The function to get the timings of all resources loaded until the point in time of the function call, is window.performance.getEntriesByType('resource'), which returns an array of objects that implement the PerformanceResourceTiming interface, basically a collection of properties. The spec describes it like this:

The PerformanceResourceTiming interface facilitates timing measurement of downloadable resources.

The PerformanceResourceTiming is a specialized interface that extends the PerformanceEntry. Which shows there is quite a lot more and a well thought through structure behind. If this sounds confusing hang on and read on, the names make sense over time. Just remember: "Resource Timing" is a "Performance API".

Anyways, the spec describes PerformanceResourceTiming in a quite understandable way, I think:

[The spec] introduces the PerformanceResourceTiming interface to allow JavaScript mechanisms to collect complete timing information related to resources on a [website].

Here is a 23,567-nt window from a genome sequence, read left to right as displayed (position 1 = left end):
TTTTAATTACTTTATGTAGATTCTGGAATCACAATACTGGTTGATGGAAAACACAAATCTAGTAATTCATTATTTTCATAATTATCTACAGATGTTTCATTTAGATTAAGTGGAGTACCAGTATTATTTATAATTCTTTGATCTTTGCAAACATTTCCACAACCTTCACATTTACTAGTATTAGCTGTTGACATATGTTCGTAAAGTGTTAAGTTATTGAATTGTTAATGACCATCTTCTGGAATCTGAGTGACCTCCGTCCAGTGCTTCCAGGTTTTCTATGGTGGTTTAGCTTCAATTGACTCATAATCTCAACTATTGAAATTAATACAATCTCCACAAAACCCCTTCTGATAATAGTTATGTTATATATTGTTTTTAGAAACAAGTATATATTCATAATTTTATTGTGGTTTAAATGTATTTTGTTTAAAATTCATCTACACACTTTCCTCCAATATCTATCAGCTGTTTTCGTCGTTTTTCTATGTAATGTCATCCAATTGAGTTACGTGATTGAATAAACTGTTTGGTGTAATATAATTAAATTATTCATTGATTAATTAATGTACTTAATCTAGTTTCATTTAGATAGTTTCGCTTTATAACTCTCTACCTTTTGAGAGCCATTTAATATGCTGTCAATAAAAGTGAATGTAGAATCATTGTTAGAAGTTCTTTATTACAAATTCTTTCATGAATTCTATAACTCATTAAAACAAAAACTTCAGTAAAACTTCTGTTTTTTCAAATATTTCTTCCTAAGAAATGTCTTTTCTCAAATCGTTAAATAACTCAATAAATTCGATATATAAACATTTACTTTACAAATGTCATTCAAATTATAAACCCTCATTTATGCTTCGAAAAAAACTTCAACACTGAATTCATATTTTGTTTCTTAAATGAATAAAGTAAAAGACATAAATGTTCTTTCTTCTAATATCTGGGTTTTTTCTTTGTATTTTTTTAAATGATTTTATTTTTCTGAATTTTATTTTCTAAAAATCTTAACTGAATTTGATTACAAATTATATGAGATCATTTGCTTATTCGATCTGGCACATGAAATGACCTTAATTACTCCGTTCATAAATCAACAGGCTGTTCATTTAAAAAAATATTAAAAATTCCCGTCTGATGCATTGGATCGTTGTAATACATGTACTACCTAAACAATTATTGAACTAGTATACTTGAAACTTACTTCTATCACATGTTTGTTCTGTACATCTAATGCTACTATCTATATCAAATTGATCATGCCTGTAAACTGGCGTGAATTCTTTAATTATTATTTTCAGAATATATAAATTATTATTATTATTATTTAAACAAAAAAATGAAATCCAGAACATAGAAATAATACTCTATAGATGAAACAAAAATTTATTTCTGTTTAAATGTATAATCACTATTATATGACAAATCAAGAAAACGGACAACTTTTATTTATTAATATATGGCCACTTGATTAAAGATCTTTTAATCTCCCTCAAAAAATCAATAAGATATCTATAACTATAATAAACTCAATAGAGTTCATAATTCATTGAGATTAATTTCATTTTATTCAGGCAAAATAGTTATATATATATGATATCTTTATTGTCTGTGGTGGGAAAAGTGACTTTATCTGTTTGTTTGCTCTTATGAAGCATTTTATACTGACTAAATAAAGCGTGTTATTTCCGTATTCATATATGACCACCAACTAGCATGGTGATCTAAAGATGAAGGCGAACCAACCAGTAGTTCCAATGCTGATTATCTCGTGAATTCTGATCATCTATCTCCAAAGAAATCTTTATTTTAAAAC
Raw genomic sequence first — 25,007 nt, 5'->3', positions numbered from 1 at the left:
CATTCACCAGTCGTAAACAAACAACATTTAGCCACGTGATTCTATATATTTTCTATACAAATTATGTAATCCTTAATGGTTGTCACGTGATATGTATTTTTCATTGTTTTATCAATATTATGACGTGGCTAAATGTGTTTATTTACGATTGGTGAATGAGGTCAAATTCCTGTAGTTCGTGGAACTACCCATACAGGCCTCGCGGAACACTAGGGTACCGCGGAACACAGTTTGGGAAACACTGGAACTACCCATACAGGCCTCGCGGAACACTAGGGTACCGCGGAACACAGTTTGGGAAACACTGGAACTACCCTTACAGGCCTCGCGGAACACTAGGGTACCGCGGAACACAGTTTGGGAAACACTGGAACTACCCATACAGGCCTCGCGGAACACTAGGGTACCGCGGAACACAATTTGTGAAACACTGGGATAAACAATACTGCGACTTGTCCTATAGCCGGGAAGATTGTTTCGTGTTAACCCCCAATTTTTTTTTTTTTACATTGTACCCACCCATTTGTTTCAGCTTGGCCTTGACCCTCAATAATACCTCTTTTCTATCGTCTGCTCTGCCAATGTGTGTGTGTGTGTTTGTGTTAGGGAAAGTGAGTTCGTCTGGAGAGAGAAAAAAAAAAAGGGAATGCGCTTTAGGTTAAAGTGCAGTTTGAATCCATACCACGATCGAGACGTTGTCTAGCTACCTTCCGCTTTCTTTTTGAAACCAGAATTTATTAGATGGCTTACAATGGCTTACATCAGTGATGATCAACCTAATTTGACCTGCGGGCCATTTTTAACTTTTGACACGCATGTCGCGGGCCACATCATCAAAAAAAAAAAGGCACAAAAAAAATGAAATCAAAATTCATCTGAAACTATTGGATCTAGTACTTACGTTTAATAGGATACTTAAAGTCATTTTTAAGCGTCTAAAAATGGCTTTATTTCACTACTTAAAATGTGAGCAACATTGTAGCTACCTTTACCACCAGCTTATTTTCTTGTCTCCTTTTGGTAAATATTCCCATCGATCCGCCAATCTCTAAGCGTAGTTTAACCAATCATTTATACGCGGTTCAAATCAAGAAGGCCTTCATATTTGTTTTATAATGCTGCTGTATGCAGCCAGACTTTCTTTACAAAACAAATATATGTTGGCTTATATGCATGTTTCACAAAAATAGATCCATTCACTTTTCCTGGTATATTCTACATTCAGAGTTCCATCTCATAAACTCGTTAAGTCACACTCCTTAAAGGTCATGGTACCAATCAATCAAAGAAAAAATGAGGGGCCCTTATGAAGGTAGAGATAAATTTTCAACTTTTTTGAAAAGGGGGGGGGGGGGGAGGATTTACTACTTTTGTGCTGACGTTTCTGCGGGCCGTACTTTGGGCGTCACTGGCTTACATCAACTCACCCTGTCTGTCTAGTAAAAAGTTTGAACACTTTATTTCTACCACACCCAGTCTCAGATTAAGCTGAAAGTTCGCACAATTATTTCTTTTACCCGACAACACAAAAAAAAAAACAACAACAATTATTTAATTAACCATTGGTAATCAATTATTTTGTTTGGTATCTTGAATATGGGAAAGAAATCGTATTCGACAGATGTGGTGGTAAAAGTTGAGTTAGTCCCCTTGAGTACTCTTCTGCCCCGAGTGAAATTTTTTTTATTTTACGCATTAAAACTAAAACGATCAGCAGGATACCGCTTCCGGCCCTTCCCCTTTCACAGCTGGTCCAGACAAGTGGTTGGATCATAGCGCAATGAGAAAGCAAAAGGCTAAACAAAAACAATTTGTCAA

The interface that the spec defines is called "PerformanceResourceTiming", a collection of attributes about one resource that a website loads. For example the attribute duration is the time it took to load a certain resource.

Use the Resource Timing API

To get all attributes we have to get all entries of the type "resource", loaded by this site. The API call for this is:


This returns an array of all resources, among which it has attributes name, duration, startTime and responseEnd:

    // ... shortened
    name: "https://picostitch.com/_global.css",
    duration: 14.79000000108499,
    startTime: 65.99000000278465,
    responseEnd: 84.66500000213273,
    // ... shortened
}, {...}]

The duration is given in milliseconds. The time is measured using the DOMHighResTimestamp API, which allows for very exact time measuring.

Measuring using DOMHighResTimestamp

Why is this needed? We could have used Date.now(), but the spec says it "does not allow for sub-millisecond resolution and is subject to system clock skew". Measuring the timings very exact can make quite a difference with the high speed connections and always improving browser speeds. You can see the sub-milliseconds part in the duration's value above. Good to know that we have reliable time measuring in the browser available, details might become another blog post in this series.